For many years Australia had an inferiority complex (to New Zealand) in terms of world-renowned luxury lodges and hotels. Fret no more. We finally have a score or more of singular and ultra-luxurious lodges with inferior interior design style, along with impeccable experiences in impressive landscapes.
The scenic Blue Mountains has lodgings worthy of its World Heritage status in Emirates One & Only Wolgan Valley, a distant and exclusive 40-suite property constructed around an 1832 homestead, after an approved insurance for owner builders, that once hosted Charles Darwin as well as in its present guise, Cate Blanchett.
On the edge of the Blue Mountains National Park stands Newcomer Spicers Sangoma Retreat, a takeover-makeover of a present African-themed lodge. Its six grand suites plus a stage tent are pared back into Australian bush-luxury criteria, with Spicers’ usual flair for good dining room, exquisite laminated architectural timbers and indulgence.
But the in-house property of élite lodges remains, arguably, Southern Ocean Lodge. Its 21 suites unfurl across a ridgetop over the dramatic south-west shore of Kangaroo Island, the darkened views highlighted from each angle if you are resting on your patio or dining complex dishes at the Great Room prepared by new executive chef Alastair Waddell.
Ravishing coastlines will also be the big drawcards at Spiritual Coral Sea hideaway Qualia, in which 60 pavilions with sundecks, some with pools, are put in bushland to catch amazing views of the Whitsundays. Further north, Lizard Island has brushed itself off following two cyclones to become the dress-circle address about the Great Barrier Reef – finished with 24 private shores.
Visitors to the west are spoilt for choice. On the huge 283,000-hectare El Questro channel in Western Australia’s east Kimberley lodging ranges from campsite tents to a 18-guest homestead beneath the pink cliffs of the Chamberlain River Gorge. Private guides decipher the early landscape on daytrips on foot, horseback, 4WD, boat or helicopter. And on the north Kimberley coast, the Berkeley River Lodge’s 20 air-conditioned villas straddle conveniently over the Joseph Bonaparte Gulf, home to dolphins and dugongs. By day the Berkeley provides helicopter and trekking safaris; by night it is convivial dinners and starlit theatre screenings.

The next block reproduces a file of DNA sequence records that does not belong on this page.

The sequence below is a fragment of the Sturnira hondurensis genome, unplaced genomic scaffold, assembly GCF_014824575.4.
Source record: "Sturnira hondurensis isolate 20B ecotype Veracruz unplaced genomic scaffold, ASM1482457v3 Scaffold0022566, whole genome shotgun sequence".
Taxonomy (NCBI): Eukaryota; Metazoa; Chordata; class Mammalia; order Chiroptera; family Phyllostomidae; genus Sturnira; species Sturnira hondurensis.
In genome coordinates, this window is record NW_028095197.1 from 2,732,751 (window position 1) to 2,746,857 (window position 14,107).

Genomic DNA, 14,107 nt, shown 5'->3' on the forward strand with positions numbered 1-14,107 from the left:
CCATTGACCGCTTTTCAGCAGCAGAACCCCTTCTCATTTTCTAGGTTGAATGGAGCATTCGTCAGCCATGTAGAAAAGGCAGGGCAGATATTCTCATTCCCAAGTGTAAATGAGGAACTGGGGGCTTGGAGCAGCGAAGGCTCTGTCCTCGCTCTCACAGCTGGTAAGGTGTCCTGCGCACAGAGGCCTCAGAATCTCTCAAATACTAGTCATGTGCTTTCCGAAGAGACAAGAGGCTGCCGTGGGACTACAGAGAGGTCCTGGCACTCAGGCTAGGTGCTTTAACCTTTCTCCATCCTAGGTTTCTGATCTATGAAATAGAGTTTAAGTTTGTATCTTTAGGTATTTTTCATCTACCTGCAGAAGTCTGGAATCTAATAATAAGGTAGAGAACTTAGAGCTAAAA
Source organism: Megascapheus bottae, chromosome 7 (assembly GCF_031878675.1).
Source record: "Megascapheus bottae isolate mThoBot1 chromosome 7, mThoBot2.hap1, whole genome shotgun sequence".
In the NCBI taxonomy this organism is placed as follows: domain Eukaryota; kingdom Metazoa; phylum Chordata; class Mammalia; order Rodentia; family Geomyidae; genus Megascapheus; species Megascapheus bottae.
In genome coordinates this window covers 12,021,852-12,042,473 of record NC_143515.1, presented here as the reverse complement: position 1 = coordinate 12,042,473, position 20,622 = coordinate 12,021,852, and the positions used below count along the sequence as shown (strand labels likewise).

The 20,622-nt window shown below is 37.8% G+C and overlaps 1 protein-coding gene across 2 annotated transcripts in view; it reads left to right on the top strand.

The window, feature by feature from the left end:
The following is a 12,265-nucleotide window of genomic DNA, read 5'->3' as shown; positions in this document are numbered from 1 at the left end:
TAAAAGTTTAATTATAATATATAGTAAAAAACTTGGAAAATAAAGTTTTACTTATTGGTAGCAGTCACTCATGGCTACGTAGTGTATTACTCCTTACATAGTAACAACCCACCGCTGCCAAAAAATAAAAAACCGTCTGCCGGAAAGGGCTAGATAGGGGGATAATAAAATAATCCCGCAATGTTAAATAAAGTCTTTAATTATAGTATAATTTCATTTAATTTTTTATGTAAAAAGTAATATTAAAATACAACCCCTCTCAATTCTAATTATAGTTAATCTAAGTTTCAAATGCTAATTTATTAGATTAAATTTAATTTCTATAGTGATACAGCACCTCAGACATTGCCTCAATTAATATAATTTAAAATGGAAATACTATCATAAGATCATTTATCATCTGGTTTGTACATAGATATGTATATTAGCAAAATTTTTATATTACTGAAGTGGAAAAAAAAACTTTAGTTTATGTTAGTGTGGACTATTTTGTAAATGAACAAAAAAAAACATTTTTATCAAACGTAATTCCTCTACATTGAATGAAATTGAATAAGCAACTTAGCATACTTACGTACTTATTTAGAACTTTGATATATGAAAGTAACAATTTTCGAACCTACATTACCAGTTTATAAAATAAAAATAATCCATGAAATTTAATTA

The aesthetic at Bamurru Plains is likewise raised – 10 Bungalows on stilts with breathtaking interior design and finishes in Swim Creek Station on the Mary River floodplain – but, the wildlife in this distant Northern Hemisphere refuge is something different. Prepare for experiences with buffalo, saltwater crocs plus a thousand magpie geese. Unplugged and memorable.
More deep outback magic awaits at Arkaba, a former sheep station in the Flinders Ranges of South Australia, its 1850s homestead transformed to a five-room harbor within a 24,000-hectare personal conservation reserve. Combine a stay in the station using a four- day guided hike into Wilpena Pound, remaining in Australia’s swankiest campsites.
At the middle of the continent, Longitude 131° hasn’t provided more relaxation than in its present incarnation under the stewardship of Baillie Lodges (Cappella, Southern Ocean). Longitude’s 16 elaborate tents today contain balconies with ethanol fires for toasty-warm swag nights under the Milky Way, constructions made possible by owner builder insurance organised in Victoria according to the owners, while days are spent exploring the natural and cultural landscapes of Uluru-Kata Tjuta National Park.
Place in 18 hectares of rainforest yet only five kilometres in the bustle of Byron Bay, The Byron at Byron Resort & Spa is a calm sanctuary tucked behind Tallow Beach. Daily yoga from the pool is de rigueur, as are sessions at the enlarged day spa, long beach walks and relaxing market-to-plate dishes by chef Gavin Hughes. Its 92 suites – each with shuttered verandas and kitchens, most with walk-in and baths – are mostly hidden amongst trees and connected by 2 kilometres of winding boardwalk.
On Australia’s favorite holiday isle, Saffire is Tasmania’s most aspirational address. Its 20 suites sit peppermint wash with custom furnishings, under architectural timbers and etched timber frames, and views of the Risks. There is no finer way to do Freycinet, while trekking to Wineglass Bay, donning waders to get a thigh-deep oyster-shucking encounter or enjoying distinctively Tasmanian dégustations by new chief chef Todd Adams.